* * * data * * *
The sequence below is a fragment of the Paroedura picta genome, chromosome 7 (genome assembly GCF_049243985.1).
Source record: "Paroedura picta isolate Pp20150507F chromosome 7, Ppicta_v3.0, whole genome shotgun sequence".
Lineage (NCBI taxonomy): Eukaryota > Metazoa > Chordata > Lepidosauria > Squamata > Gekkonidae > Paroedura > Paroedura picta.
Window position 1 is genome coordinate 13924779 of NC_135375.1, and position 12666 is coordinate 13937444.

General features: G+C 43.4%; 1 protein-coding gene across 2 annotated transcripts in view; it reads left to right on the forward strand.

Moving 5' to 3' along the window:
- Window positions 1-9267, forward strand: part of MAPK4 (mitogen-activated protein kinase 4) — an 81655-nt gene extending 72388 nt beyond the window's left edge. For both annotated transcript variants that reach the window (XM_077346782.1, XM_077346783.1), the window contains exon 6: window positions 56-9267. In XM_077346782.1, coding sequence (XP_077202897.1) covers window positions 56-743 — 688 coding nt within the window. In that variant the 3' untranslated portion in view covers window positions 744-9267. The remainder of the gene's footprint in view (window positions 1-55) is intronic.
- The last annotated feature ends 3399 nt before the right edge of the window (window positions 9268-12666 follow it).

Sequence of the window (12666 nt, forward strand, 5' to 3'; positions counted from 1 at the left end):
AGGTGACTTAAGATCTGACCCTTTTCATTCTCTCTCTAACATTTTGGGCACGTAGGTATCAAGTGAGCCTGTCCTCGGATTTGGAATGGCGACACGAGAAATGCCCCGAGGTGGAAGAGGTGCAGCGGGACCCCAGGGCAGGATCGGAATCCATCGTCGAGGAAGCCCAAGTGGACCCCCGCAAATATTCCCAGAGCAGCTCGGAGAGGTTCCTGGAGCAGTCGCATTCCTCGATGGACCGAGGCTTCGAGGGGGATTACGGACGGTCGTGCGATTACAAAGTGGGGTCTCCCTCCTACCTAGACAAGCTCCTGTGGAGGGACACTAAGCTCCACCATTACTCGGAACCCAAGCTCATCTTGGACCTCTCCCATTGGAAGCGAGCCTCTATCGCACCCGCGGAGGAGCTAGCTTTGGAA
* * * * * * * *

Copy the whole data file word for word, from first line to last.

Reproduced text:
The sequence below is a fragment of the Paroedura picta genome, chromosome 7 (genome assembly GCF_049243985.1).
Source record: "Paroedura picta isolate Pp20150507F chromosome 7, Ppicta_v3.0, whole genome shotgun sequence".
Lineage (NCBI taxonomy): Eukaryota > Metazoa > Chordata > Lepidosauria > Squamata > Gekkonidae > Paroedura > Paroedura picta.
Window position 1 is genome coordinate 13924779 of NC_135375.1, and position 12666 is coordinate 13937444.

General features: G+C 43.4%; 1 protein-coding gene across 2 annotated transcripts in view; it reads left to right on the forward strand.

Moving 5' to 3' along the window:
- Window positions 1-9267, forward strand: part of MAPK4 (mitogen-activated protein kinase 4) — an 81655-nt gene extending 72388 nt beyond the window's left edge. For both annotated transcript variants that reach the window (XM_077346782.1, XM_077346783.1), the window contains exon 6: window positions 56-9267. In XM_077346782.1, coding sequence (XP_077202897.1) covers window positions 56-743 — 688 coding nt within the window. In that variant the 3' untranslated portion in view covers window positions 744-9267. The remainder of the gene's footprint in view (window positions 1-55) is intronic.
- The last annotated feature ends 3399 nt before the right edge of the window (window positions 9268-12666 follow it).

Sequence of the window (12666 nt, forward strand, 5' to 3'; positions counted from 1 at the left end):
AGGTGACTTAAGATCTGACCCTTTTCATTCTCTCTCTAACATTTTGGGCACGTAGGTATCAAGTGAGCCTGTCCTCGGATTTGGAATGGCGACACGAGAAATGCCCCGAGGTGGAAGAGGTGCAGCGGGACCCCAGGGCAGGATCGGAATCCATCGTCGAGGAAGCCCAAGTGGACCCCCGCAAATATTCCCAGAGCAGCTCGGAGAGGTTCCTGGAGCAGTCGCATTCCTCGATGGACCGAGGCTTCGAGGGGGATTACGGACGGTCGTGCGATTACAAAGTGGGGTCTCCCTCCTACCTAGACAAGCTCCTGTGGAGGGACACTAAGCTCCACCATTACTCGGAACCCAAGCTCATCTTGGACCTCTCCCATTGGAAGCGAGCCTCTATCGCACCCGCGGAGGAGCTAGCTTTGGAA